Although we still had to pay the call-out fee, after we deducted the 500 yen we found it turned out to be a pretty cheap exercise.
Friday, August 03, 2012
I think I have mentioned before that I try not to write too many negative things on this blog, but.... sometimes I just have to marvel at the insanity of some of the ways things work here. Today's topic is school "holidays". The summer holidays here started on July 20th and the children will go back to school on September 3rd. Wow - that's over 40 days holiday - yippee! Time to play, time to relax and of course time to help around the house! Only here in Japan it is not so yippee... For the first week of the holidays my children had to go to school each morning for a couple of hours of classes designed to improve the level of academic achievement in maths. This was compulsory for all 4th to 6th graders at our school - regardless of what level they were already achieving at. I asked my children if they learnt anything new.... the answer, not one thing! But, they did complete over 20 pages of handouts each day. Unfortunately I seem to be in the minority in believing that holidays should be for having a holiday as most of the other parents seemed to be really happy that the school would be "babysitting" their children for the first week of the holidays.
The kids don't have to go to school again during the holidays until the 6th of August - the anniversary of the bombing of Hiroshima. I think this day is an important part of their education and have no problem with them going to school this day. Unfortunately the teachers use this day as a way to collect in half of the zillion pages of homework that need to be completed during the holidays and hand out yet more homework to be done before the end of the holidays. Both my children are expected to do at least 2 hours of homework every day. I think because the summer holidays fall in the middle of the academic year, rather than the end, means there is more pressure to keep the kids studying... I personally would prefer that they learnt how to clean the windows or wax the floors, but as I said I am in the minority here!
On a completely different note... I found this photo the other day which proves that, despite my daughter's insistence, I am still taller than my children... but I fear that very soon I will be the shortest - perhaps I'll have to start wearing high heels!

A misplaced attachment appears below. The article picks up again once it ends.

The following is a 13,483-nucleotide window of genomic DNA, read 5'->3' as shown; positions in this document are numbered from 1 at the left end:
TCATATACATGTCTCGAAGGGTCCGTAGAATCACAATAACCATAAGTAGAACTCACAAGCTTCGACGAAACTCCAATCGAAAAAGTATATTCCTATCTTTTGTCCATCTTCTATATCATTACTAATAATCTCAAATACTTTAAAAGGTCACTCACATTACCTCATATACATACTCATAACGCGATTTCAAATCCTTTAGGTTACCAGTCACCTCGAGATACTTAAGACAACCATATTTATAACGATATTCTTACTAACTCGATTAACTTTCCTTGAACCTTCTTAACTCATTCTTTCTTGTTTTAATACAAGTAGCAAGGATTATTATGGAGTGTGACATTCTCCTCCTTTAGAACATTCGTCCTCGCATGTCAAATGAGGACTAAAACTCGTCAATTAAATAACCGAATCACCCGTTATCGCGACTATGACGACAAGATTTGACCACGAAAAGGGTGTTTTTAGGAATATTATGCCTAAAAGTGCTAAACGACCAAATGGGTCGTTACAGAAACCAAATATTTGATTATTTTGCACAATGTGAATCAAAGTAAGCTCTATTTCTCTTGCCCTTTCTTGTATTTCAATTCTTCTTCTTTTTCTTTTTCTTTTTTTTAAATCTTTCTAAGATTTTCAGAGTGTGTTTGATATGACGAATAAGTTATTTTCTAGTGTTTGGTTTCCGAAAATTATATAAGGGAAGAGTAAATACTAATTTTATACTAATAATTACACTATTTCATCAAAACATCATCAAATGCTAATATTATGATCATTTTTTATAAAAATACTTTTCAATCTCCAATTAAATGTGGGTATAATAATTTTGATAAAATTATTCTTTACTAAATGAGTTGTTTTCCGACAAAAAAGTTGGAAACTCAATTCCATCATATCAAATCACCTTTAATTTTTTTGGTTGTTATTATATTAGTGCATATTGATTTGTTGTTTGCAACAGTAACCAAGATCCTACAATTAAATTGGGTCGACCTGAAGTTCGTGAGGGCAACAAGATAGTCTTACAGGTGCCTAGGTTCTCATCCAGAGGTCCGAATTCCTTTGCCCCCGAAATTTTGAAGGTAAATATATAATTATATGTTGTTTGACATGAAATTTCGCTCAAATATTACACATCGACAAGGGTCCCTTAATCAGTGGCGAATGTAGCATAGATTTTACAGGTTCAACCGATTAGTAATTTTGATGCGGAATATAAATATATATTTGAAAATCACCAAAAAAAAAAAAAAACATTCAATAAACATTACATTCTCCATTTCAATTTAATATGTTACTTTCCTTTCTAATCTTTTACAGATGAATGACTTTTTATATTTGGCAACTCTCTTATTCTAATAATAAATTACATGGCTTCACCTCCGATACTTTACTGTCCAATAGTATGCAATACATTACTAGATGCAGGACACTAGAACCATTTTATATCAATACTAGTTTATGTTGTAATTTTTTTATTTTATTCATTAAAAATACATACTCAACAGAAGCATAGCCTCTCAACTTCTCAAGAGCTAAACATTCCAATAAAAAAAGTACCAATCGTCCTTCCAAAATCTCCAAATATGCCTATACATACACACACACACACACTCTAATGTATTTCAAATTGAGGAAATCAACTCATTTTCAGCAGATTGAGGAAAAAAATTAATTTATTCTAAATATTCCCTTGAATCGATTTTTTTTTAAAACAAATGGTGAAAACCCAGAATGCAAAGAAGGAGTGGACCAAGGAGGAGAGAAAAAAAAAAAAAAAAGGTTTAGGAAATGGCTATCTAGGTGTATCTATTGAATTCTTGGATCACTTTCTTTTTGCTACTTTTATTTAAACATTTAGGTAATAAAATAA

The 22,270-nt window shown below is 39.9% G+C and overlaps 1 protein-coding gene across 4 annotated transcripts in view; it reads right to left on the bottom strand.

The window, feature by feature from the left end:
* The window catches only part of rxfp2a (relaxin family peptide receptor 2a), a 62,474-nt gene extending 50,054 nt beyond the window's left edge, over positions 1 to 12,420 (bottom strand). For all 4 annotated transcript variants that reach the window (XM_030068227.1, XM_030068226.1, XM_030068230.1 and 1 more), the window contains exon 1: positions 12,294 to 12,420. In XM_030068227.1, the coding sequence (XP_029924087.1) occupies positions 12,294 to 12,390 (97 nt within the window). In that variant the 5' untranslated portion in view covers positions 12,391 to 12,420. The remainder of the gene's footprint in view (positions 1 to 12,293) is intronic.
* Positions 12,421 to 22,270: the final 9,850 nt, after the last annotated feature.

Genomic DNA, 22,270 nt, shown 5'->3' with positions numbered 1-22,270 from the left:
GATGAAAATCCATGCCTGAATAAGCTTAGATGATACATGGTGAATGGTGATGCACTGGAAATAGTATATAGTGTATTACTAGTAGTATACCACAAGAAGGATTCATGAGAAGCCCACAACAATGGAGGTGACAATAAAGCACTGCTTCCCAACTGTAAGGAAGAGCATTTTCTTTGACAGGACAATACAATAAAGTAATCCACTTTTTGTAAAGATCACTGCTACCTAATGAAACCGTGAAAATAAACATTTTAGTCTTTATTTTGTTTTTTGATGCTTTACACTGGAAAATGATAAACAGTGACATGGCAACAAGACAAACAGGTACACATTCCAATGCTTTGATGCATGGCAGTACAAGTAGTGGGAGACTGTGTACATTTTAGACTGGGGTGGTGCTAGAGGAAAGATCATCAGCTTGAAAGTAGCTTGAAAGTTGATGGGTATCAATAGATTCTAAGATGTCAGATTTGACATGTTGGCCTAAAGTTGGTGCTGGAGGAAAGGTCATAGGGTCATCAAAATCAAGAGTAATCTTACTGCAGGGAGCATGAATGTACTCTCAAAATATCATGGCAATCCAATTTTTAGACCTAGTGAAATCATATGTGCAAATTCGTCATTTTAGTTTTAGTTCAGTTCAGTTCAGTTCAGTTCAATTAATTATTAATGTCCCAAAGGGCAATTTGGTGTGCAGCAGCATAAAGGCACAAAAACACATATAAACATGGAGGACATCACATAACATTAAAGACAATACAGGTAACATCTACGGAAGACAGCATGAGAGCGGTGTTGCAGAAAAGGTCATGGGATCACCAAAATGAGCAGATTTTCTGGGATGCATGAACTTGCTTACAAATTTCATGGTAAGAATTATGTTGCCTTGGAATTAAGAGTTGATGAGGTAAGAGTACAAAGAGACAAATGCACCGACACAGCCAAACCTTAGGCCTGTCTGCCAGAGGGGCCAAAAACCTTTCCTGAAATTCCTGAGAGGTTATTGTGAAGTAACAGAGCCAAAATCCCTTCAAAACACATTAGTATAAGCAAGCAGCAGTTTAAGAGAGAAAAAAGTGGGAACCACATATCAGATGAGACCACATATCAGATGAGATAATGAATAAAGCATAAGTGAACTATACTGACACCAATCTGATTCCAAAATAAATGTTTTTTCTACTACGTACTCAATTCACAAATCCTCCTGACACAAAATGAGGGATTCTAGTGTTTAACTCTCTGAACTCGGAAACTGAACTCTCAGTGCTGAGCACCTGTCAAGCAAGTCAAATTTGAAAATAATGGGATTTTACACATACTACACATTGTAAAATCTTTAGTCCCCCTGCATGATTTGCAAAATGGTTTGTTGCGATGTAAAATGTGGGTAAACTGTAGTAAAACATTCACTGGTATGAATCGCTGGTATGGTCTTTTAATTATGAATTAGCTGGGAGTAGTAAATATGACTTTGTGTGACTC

Thursday, August 02, 2012
My birthday is not until October, but since I had been discussing the fact that I needed a new camera, my husband kindly bought me a new one as an advanced birthday present. My only requirements were that it had a good macro function as well as a good zoom. I didn't care what it looked like as long as it was easy to use. He ended up getting me an Olympus SZ-14. It wasn't overly expensive (I know because he had it sent "pay on delivery" and I was the only one here to pay when it arrived......) and so far seems to be doing the job well. I haven't had any time to play with it yet, but a few frogs kindly made an appearance and the macro seems to be fine.
I find frogs all over the place, but the frog in the last picture was probably in the strangest place so far. It jumped out of the washing machine.... after it had just finished a full cycle! It wasn't hopping all over the place, but it was moving and didn't seem too disturbed - just squeaky clean!
Wednesday, August 01, 2012
Okay, okay, okay... enough complaining! I'll challenge myself to a blog a day for at least the next week to try and catch up on all the happenings here and give my brother some reading before he heads off to the real world called work!
First up - it was my son's 10th birthday yesterday, so my children have both now hit double digits. It is school holidays here right now so you would think it would make it easy to have a proper celebration on his actual birthday, but..... unfortunately most of my work schedule doesn't change in the holidays, so we split his birthday in half - sushi for lunch followed by bowling yesterday. Cake and singing tonight. In Japan "coming of age" is considered to be 20 years old, so I guess we are half way there! Happy Birthday Masaki!